In restoring Jenna's little old house and the outbuildings to it a bit further, i had encouraged Mike to consider re-mounting his family's farm bell. We had dismounted it from its post when we weren't there to see that it didn't get taken off by some scavenger. It had been stuck under the garage shed here in Carolina for almost 20 years.
I couldn't recall precisely how it has been mounted, or where the mounting supports might have gotten set aside. Sat down a few weeks ago, and Googled for farm bell mounting hardware. Turned up a really neat website or a company called Prindle Station.
Evidently, this company owns the patterns and patents of the C.S. Bell company, which manufactured most of these old bells, starting on the 1870s. After reading this very thorough history, I looked the Winn bell over, and found the model # 4 on it, which is HUGE. Guess they needed a really loud one to carry across the hills and through woods on that beautiful place.
As for this bell, Mike's dad told me that his Mama called him to many a meal with it; but, that " the mule always heard it before I did". I can remember him laughing as he told me that. What a wonderful man....
Anyway, I thought I would share the name of this company with all of you. Farm bells are an integral part of American farm family history. Ours is going to require a good bit of work to mount, due to its weight.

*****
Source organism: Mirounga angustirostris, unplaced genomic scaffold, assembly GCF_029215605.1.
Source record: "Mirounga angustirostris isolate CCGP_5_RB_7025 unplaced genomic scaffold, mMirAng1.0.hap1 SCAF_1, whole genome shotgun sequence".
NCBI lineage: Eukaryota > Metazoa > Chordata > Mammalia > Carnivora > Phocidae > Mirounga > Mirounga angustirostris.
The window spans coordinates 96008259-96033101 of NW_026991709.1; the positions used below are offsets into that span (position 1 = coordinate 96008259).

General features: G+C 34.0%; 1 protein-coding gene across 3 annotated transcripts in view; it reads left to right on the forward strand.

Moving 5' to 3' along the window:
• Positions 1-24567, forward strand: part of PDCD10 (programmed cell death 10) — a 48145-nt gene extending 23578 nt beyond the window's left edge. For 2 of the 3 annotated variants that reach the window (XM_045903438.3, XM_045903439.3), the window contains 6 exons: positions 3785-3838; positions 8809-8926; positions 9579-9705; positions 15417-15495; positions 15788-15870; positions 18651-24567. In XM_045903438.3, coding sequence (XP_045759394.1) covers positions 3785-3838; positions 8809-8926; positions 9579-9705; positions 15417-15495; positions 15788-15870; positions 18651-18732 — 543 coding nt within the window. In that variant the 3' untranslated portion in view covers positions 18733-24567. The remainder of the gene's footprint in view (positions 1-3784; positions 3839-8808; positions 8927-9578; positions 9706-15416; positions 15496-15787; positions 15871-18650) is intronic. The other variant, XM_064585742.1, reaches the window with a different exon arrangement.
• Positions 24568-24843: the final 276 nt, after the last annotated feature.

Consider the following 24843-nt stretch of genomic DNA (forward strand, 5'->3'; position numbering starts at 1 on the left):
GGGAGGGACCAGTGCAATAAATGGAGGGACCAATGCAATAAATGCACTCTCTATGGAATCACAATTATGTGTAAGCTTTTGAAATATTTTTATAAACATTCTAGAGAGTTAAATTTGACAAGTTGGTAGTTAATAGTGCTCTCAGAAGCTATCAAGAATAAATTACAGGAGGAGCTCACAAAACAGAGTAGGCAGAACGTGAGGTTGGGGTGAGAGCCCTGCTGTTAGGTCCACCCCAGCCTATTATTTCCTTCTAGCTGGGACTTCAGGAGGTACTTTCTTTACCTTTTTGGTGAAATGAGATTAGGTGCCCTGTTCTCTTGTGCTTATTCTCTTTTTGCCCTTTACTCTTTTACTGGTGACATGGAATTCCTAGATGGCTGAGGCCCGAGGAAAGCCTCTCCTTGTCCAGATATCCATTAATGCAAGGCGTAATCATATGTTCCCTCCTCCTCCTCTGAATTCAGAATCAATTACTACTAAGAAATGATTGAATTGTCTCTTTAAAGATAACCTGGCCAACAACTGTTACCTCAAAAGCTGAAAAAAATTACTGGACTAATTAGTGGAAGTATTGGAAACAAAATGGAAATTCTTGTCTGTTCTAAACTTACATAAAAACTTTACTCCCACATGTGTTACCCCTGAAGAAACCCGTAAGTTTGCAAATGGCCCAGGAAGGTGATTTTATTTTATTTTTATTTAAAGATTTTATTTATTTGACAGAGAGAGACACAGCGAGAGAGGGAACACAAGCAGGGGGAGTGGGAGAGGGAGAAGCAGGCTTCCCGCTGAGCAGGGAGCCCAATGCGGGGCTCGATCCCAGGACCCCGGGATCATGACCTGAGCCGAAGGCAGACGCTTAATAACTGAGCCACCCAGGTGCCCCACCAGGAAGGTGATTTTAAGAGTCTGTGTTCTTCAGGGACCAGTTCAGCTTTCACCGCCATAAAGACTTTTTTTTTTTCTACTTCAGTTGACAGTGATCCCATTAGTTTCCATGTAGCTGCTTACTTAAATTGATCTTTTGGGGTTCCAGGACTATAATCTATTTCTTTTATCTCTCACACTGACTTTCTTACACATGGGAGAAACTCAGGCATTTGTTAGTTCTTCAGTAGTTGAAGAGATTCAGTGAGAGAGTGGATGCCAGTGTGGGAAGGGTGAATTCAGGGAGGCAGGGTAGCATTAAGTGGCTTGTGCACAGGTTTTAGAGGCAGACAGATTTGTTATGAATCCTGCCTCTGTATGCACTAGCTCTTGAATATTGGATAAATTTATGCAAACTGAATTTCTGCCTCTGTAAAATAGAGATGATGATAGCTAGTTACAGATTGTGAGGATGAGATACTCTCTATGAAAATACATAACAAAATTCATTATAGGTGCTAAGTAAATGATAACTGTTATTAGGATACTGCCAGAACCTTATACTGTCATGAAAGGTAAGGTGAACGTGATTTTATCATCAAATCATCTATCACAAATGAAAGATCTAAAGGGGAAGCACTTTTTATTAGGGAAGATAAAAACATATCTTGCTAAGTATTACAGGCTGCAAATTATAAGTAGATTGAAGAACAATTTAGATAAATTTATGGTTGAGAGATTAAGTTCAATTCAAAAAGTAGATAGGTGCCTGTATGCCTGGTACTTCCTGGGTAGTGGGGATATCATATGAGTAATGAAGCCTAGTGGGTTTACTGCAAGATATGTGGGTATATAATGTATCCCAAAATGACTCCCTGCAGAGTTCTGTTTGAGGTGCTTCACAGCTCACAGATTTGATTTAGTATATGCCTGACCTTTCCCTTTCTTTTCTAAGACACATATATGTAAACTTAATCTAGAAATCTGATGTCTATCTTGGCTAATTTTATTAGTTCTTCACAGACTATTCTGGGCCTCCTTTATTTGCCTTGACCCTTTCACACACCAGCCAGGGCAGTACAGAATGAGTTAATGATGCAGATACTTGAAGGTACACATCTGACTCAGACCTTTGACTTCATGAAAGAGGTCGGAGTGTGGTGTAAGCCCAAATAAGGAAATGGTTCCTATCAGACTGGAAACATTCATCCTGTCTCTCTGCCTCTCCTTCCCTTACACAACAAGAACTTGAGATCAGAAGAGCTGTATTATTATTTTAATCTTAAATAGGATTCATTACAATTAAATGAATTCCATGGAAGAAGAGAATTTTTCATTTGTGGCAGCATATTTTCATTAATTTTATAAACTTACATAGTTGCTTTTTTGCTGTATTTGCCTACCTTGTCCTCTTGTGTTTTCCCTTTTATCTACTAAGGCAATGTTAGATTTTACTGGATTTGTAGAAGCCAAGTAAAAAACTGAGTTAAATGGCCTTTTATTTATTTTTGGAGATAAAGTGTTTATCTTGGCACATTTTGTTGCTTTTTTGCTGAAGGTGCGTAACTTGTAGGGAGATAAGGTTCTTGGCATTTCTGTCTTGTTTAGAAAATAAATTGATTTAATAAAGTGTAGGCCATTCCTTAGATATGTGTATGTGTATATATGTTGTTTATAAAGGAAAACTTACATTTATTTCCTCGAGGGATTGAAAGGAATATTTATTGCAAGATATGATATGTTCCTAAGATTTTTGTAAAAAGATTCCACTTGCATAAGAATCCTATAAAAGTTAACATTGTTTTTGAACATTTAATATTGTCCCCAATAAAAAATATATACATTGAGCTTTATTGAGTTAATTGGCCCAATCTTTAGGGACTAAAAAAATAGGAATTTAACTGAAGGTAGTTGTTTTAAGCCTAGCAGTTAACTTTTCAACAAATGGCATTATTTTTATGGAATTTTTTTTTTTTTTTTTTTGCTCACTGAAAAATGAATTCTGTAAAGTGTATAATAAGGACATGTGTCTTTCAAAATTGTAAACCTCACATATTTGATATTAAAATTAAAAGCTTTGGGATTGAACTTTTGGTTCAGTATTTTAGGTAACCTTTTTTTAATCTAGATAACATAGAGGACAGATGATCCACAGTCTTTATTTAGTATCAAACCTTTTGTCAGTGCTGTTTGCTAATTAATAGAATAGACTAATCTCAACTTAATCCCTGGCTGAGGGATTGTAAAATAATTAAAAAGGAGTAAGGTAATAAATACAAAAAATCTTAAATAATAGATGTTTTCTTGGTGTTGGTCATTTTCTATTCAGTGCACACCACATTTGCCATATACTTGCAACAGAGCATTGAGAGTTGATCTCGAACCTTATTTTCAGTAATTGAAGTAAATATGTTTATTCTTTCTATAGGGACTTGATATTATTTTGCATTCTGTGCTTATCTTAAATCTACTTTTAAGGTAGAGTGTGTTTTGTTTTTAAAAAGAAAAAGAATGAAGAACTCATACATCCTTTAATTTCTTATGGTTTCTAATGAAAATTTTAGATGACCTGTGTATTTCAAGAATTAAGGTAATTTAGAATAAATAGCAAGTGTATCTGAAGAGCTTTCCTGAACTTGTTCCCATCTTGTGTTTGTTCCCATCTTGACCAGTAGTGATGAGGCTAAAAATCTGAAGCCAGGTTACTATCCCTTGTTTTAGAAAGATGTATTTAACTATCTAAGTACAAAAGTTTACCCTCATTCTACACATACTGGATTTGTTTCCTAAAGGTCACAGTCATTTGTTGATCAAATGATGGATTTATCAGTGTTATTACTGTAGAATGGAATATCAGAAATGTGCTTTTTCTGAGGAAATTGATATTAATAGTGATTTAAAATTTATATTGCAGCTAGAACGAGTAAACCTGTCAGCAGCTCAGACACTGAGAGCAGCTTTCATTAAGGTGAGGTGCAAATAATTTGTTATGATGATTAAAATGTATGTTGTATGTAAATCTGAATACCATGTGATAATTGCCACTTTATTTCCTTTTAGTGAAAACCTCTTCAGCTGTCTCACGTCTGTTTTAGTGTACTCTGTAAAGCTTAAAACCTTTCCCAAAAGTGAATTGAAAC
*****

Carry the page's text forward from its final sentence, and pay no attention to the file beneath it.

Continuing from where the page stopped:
We had to scratch our heads to recall where we had stored the belfry mounts (could have bought a new set, but $$$$$$!!!!!). Turns out they had been laid down flat on a shelf under the same shed. The crank for leveraging the bell's yoke, to ring it, is missing, but we could not remember it ever having had one. I have an email sent Prindle Station, to ask for a quote on that piece. I am asking for a good idea on how to mount it on a post, too.
No telling what else we will turn up, especially when we get into some of the older buildings, further out from the house. After the bell, I am thinking about getting the old laundry kettles cleaned up, for open firepit stew cooking. That's a true Southern art.
Anyone else have a family farm bell on the place? We think we will use ours mostly to call in horseback riders, when we have the gang over again.
Any good stories about how your family used theirs?